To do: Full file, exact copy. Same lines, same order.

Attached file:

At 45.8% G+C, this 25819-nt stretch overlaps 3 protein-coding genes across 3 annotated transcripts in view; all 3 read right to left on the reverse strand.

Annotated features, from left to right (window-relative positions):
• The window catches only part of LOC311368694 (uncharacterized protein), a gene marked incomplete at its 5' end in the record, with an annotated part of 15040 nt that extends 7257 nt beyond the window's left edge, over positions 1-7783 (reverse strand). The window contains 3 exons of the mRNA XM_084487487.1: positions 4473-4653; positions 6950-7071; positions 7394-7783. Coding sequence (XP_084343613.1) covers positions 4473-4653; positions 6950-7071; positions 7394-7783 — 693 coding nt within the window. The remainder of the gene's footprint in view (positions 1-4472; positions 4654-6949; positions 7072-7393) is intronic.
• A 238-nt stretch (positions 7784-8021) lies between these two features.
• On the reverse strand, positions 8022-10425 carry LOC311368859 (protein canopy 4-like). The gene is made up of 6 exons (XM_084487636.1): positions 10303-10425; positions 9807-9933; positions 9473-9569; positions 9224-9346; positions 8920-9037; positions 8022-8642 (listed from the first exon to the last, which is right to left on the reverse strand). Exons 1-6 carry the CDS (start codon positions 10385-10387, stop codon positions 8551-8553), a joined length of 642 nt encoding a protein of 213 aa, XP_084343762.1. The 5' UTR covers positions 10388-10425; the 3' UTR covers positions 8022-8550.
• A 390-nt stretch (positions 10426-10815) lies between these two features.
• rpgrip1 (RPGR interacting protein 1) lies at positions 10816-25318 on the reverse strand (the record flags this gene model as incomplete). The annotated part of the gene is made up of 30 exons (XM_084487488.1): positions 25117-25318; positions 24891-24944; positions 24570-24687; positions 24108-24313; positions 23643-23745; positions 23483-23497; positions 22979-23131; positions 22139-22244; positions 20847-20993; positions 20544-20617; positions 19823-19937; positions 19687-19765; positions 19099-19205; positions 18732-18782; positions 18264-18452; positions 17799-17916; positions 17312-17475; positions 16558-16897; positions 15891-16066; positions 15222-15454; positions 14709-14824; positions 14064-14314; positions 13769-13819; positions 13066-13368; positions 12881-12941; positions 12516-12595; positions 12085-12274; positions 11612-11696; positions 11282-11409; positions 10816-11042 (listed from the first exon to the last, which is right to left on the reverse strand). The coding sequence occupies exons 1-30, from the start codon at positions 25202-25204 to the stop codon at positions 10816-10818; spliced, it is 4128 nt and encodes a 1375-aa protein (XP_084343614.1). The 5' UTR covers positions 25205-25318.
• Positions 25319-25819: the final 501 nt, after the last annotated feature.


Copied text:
At 45.8% G+C, this 25819-nt stretch overlaps 3 protein-coding genes across 3 annotated transcripts in view; all 3 read right to left on the reverse strand.

Annotated features, from left to right (window-relative positions):
• The window catches only part of LOC311368694 (uncharacterized protein), a gene marked incomplete at its 5' end in the record, with an annotated part of 15040 nt that extends 7257 nt beyond the window's left edge, over positions 1-7783 (reverse strand). The window contains 3 exons of the mRNA XM_084487487.1: positions 4473-4653; positions 6950-7071; positions 7394-7783. Coding sequence (XP_084343613.1) covers positions 4473-4653; positions 6950-7071; positions 7394-7783 — 693 coding nt within the window. The remainder of the gene's footprint in view (positions 1-4472; positions 4654-6949; positions 7072-7393) is intronic.
• A 238-nt stretch (positions 7784-8021) lies between these two features.
• On the reverse strand, positions 8022-10425 carry LOC311368859 (protein canopy 4-like). The gene is made up of 6 exons (XM_084487636.1): positions 10303-10425; positions 9807-9933; positions 9473-9569; positions 9224-9346; positions 8920-9037; positions 8022-8642 (listed from the first exon to the last, which is right to left on the reverse strand). Exons 1-6 carry the CDS (start codon positions 10385-10387, stop codon positions 8551-8553), a joined length of 642 nt encoding a protein of 213 aa, XP_084343762.1. The 5' UTR covers positions 10388-10425; the 3' UTR covers positions 8022-8550.
• A 390-nt stretch (positions 10426-10815) lies between these two features.
• rpgrip1 (RPGR interacting protein 1) lies at positions 10816-25318 on the reverse strand (the record flags this gene model as incomplete). The annotated part of the gene is made up of 30 exons (XM_084487488.1): positions 25117-25318; positions 24891-24944; positions 24570-24687; positions 24108-24313; positions 23643-23745; positions 23483-23497; positions 22979-23131; positions 22139-22244; positions 20847-20993; positions 20544-20617; positions 19823-19937; positions 19687-19765; positions 19099-19205; positions 18732-18782; positions 18264-18452; positions 17799-17916; positions 17312-17475; positions 16558-16897; positions 15891-16066; positions 15222-15454; positions 14709-14824; positions 14064-14314; positions 13769-13819; positions 13066-13368; positions 12881-12941; positions 12516-12595; positions 12085-12274; positions 11612-11696; positions 11282-11409; positions 10816-11042 (listed from the first exon to the last, which is right to left on the reverse strand). The coding sequence occupies exons 1-30, from the start codon at positions 25202-25204 to the stop codon at positions 10816-10818; spliced, it is 4128 nt and encodes a 1375-aa protein (XP_084343614.1). The 5' UTR covers positions 25205-25318.
• Positions 25319-25819: the final 501 nt, after the last annotated feature.